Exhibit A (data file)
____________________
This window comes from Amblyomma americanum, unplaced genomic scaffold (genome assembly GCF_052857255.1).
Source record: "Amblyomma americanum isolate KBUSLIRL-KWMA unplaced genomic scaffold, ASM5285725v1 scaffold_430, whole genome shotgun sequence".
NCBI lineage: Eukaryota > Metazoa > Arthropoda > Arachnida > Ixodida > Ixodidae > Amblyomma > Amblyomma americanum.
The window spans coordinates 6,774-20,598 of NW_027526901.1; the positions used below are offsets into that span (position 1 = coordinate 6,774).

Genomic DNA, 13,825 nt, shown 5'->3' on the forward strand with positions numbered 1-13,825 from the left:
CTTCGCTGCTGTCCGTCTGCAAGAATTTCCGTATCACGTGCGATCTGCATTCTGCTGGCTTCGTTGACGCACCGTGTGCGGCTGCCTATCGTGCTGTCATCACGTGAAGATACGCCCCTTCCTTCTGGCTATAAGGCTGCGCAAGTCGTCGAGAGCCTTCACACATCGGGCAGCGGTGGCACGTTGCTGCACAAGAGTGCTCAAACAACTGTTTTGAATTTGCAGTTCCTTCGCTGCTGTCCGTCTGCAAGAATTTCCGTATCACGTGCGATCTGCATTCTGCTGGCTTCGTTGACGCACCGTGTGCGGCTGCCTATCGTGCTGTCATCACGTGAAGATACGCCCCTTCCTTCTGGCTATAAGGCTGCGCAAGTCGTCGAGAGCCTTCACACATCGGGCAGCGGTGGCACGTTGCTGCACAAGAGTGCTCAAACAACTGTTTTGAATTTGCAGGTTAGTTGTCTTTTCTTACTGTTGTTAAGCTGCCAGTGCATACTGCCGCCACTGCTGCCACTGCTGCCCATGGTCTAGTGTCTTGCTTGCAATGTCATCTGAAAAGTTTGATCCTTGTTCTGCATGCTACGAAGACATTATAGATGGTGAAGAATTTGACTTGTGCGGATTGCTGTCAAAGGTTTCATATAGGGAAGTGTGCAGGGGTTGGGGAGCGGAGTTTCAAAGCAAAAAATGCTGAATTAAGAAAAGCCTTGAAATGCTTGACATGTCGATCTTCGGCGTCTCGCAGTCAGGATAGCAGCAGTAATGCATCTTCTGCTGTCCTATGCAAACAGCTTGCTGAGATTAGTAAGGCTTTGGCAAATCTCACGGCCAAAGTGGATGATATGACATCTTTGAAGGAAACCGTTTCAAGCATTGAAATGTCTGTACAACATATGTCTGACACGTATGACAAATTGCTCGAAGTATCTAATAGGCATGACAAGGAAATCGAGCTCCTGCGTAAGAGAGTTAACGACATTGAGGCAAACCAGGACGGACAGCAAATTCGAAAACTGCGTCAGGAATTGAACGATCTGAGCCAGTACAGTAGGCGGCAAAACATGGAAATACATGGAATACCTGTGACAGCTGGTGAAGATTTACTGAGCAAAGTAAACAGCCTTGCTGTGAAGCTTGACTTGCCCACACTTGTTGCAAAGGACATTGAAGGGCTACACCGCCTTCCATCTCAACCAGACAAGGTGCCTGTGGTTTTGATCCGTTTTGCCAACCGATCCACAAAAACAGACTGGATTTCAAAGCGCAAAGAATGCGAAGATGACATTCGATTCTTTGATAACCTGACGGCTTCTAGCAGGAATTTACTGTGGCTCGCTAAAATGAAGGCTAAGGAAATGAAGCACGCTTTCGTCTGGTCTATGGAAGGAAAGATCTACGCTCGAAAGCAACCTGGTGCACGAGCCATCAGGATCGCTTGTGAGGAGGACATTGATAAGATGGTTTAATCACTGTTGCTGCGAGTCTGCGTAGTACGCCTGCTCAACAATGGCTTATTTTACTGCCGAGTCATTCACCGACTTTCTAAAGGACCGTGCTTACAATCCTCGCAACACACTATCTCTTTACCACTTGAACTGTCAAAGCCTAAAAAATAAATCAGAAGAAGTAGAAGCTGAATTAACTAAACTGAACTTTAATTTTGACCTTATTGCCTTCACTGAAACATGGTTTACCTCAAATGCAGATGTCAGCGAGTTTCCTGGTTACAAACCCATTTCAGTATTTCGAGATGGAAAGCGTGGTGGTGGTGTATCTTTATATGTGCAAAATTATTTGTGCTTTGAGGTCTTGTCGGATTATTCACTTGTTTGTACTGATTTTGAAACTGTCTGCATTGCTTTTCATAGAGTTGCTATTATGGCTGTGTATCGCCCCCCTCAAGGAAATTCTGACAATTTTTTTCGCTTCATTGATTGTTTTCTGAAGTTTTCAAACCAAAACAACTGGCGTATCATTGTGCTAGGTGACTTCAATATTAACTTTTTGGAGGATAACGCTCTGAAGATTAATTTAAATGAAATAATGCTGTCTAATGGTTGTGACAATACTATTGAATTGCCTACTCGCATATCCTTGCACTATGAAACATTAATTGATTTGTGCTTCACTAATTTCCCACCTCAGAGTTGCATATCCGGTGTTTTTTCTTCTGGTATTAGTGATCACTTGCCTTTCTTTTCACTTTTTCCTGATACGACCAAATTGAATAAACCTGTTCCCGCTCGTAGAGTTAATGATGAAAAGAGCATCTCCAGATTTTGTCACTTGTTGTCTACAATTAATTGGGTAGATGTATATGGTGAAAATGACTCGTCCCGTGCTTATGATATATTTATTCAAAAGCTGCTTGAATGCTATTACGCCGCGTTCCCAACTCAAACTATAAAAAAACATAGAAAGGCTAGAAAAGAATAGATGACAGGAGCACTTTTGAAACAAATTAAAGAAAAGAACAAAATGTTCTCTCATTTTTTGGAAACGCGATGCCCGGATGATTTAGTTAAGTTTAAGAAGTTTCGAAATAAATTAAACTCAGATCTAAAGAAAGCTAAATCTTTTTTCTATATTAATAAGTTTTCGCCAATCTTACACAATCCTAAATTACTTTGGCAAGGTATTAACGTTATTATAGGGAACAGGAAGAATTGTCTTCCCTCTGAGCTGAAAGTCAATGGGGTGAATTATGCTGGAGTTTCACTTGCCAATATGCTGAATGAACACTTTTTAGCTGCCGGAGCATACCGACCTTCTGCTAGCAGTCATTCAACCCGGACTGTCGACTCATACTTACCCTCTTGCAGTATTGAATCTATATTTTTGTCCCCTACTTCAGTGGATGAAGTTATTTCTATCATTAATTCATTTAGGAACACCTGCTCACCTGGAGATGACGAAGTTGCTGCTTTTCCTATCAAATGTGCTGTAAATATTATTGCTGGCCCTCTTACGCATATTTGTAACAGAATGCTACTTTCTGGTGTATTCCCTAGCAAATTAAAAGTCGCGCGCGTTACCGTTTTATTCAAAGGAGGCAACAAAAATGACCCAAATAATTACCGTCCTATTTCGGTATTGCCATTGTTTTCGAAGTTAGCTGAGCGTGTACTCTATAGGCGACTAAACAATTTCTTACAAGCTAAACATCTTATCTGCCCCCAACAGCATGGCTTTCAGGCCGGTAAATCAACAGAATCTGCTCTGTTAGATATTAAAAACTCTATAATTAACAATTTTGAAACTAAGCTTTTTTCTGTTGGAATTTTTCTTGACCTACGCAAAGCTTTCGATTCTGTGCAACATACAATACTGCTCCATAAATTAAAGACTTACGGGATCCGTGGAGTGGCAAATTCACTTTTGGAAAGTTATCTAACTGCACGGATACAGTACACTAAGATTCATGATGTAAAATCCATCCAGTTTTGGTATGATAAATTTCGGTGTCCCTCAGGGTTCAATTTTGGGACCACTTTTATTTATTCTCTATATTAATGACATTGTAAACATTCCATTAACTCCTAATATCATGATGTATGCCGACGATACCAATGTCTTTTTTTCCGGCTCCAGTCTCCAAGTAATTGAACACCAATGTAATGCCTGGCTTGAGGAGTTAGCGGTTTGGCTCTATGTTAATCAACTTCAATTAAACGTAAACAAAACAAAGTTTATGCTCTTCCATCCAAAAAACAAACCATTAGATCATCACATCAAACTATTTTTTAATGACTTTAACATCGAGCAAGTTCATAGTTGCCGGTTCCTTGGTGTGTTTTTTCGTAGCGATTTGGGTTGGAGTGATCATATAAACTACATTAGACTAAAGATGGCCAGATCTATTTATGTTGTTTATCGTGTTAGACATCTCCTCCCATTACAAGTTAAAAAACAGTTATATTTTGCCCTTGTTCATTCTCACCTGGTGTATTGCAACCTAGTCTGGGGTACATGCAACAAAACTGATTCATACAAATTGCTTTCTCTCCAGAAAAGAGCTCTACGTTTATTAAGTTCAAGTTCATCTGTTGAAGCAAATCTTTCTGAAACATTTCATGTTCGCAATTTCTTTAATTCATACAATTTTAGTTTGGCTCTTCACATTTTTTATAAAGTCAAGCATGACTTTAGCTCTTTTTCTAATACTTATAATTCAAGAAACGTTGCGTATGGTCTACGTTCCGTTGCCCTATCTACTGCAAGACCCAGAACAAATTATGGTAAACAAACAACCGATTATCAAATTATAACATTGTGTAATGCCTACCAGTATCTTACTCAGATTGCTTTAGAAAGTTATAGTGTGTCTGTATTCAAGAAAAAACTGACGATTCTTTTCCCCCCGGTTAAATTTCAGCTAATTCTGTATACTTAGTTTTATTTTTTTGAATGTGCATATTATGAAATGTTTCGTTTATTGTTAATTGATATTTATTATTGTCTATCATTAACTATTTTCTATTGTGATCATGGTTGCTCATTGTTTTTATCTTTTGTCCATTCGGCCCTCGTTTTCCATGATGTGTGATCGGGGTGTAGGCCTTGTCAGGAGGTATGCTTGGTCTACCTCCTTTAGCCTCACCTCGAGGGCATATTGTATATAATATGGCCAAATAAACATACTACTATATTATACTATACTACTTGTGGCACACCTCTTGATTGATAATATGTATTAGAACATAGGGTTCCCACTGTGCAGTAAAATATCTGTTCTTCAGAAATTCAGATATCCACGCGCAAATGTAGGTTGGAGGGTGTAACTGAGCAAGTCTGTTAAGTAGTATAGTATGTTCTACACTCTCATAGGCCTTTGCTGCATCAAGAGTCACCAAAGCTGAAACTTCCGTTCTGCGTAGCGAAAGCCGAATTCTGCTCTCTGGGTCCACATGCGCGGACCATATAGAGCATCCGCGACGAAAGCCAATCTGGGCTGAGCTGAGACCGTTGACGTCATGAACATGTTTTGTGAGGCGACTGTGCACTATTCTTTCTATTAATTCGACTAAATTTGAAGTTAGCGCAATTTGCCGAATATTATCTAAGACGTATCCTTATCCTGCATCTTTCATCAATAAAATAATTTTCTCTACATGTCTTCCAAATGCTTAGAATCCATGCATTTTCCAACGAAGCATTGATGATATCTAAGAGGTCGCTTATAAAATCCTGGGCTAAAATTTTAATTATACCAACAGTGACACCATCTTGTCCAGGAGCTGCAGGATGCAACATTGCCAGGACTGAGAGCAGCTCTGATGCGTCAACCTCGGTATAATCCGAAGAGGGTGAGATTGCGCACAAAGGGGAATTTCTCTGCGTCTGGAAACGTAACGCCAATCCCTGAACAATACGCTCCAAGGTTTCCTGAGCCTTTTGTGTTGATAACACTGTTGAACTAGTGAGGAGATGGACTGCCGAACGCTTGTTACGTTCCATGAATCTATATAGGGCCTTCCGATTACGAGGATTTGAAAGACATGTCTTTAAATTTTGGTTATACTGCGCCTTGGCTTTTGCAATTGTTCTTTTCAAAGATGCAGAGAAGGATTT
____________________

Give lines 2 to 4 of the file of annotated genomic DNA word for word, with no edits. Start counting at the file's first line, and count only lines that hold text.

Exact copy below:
Source record: "Amblyomma americanum isolate KBUSLIRL-KWMA unplaced genomic scaffold, ASM5285725v1 scaffold_430, whole genome shotgun sequence".
NCBI lineage: Eukaryota > Metazoa > Arthropoda > Arachnida > Ixodida > Ixodidae > Amblyomma > Amblyomma americanum.
The window spans coordinates 6,774-20,598 of NW_027526901.1; the positions used below are offsets into that span (position 1 = coordinate 6,774).